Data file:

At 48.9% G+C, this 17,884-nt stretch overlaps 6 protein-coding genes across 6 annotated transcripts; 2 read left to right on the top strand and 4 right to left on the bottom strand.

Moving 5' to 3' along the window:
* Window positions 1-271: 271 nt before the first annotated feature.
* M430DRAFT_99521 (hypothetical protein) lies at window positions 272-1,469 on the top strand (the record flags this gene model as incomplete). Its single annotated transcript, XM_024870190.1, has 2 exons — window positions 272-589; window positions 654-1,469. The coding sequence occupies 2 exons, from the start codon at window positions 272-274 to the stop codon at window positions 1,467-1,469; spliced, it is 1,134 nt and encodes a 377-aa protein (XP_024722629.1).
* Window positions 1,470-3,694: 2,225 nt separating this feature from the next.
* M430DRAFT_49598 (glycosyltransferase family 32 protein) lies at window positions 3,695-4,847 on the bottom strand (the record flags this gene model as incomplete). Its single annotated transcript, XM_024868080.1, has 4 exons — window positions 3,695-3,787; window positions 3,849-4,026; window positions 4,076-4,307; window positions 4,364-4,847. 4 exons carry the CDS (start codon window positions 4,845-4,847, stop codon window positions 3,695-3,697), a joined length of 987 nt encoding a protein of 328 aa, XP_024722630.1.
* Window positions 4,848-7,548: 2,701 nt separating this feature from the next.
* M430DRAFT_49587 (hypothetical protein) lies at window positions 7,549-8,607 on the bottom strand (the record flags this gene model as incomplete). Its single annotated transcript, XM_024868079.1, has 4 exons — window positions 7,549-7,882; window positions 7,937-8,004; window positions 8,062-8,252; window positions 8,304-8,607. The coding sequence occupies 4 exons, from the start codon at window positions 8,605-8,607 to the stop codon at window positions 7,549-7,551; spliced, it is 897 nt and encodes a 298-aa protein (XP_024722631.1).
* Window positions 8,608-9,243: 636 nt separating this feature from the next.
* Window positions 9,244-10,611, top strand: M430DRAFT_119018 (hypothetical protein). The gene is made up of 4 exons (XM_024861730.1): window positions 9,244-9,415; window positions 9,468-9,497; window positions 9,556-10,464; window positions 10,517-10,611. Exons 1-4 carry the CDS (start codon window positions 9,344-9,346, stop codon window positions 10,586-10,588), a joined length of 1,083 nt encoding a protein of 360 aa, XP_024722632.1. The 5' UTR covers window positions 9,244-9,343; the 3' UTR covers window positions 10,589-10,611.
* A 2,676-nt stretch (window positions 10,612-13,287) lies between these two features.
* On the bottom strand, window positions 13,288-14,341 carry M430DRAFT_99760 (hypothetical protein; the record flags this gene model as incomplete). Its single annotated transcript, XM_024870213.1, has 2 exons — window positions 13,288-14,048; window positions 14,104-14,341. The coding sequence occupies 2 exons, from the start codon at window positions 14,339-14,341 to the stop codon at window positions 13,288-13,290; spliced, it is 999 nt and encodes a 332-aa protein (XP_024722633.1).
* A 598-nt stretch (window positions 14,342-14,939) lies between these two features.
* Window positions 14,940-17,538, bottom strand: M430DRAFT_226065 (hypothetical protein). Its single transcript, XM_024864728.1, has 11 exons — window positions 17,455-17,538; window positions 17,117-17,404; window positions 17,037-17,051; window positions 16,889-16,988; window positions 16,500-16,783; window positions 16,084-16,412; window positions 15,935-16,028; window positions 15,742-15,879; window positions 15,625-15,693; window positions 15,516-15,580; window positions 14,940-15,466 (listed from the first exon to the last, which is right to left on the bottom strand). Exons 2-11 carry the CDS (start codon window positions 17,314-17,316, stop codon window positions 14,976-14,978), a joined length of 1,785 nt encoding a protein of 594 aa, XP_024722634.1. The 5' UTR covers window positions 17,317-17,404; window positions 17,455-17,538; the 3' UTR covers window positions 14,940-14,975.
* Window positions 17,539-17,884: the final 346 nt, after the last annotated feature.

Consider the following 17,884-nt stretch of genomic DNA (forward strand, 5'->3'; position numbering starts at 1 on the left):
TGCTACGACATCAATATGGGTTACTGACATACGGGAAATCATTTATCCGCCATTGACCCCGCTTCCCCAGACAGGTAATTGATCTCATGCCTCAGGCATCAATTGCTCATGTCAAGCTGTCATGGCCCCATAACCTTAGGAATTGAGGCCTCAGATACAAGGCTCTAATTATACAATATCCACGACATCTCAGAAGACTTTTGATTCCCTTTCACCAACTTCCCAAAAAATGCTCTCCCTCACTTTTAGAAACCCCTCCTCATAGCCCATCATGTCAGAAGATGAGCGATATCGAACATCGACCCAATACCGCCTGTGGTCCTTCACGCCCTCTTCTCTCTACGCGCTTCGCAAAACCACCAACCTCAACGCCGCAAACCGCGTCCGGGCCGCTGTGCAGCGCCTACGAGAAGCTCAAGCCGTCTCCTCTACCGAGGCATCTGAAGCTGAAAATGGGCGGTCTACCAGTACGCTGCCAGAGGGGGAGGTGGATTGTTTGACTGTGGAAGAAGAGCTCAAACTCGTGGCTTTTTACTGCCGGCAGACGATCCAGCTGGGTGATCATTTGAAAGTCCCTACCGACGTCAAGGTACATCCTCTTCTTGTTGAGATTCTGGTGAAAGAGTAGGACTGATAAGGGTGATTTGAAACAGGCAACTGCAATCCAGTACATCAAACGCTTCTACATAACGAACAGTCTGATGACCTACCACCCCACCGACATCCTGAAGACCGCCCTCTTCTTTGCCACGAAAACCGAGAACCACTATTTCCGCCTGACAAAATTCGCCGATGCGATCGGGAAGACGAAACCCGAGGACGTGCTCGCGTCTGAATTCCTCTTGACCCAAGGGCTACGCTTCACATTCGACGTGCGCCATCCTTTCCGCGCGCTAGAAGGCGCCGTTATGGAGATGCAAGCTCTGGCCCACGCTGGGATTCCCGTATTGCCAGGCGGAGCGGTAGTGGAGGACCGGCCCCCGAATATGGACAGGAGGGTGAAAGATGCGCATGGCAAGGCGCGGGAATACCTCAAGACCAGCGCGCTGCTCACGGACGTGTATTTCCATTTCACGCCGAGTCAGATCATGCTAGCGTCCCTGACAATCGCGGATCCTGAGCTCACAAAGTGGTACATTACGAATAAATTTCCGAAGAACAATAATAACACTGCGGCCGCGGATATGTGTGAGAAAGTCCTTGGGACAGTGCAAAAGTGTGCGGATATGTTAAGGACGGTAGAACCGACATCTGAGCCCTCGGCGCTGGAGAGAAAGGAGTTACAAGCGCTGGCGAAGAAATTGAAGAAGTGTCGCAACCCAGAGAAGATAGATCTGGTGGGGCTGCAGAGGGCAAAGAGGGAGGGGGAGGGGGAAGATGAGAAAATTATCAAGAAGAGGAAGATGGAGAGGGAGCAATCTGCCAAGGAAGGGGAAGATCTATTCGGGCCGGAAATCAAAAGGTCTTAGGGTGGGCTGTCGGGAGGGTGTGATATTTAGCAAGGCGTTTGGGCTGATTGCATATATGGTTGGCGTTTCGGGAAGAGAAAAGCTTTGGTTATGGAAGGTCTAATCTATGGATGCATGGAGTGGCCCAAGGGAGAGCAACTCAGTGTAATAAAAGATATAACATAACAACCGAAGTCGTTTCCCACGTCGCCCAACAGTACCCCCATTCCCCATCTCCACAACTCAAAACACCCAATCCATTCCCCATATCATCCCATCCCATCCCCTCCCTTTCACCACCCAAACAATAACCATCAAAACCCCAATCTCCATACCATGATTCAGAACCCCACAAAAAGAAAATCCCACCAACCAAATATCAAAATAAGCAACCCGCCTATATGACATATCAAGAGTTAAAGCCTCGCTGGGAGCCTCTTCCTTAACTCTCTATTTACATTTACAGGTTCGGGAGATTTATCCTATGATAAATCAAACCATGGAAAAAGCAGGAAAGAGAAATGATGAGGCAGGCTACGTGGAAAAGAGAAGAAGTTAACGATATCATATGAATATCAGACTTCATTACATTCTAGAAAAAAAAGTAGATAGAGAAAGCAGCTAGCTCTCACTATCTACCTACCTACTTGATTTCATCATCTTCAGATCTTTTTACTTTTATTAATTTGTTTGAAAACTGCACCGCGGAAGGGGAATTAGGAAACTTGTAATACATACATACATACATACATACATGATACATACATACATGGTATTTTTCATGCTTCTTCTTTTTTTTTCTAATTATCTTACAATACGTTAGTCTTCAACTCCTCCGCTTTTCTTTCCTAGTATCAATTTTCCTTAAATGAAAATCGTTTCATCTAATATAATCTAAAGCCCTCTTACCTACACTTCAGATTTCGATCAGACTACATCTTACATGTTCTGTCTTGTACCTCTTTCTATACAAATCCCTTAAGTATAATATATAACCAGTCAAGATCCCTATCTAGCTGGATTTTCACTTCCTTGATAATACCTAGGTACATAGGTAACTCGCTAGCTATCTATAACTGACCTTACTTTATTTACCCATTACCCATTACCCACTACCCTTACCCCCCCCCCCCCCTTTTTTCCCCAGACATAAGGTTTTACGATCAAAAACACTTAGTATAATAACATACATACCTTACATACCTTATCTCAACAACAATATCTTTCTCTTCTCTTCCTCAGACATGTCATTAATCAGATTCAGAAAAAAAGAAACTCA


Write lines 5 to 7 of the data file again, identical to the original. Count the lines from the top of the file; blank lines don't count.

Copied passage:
* Window positions 1,470-3,694: 2,225 nt separating this feature from the next.
* M430DRAFT_49598 (glycosyltransferase family 32 protein) lies at window positions 3,695-4,847 on the bottom strand (the record flags this gene model as incomplete). Its single annotated transcript, XM_024868080.1, has 4 exons — window positions 3,695-3,787; window positions 3,849-4,026; window positions 4,076-4,307; window positions 4,364-4,847. 4 exons carry the CDS (start codon window positions 4,845-4,847, stop codon window positions 3,695-3,697), a joined length of 987 nt encoding a protein of 328 aa, XP_024722630.1.
* Window positions 4,848-7,548: 2,701 nt separating this feature from the next.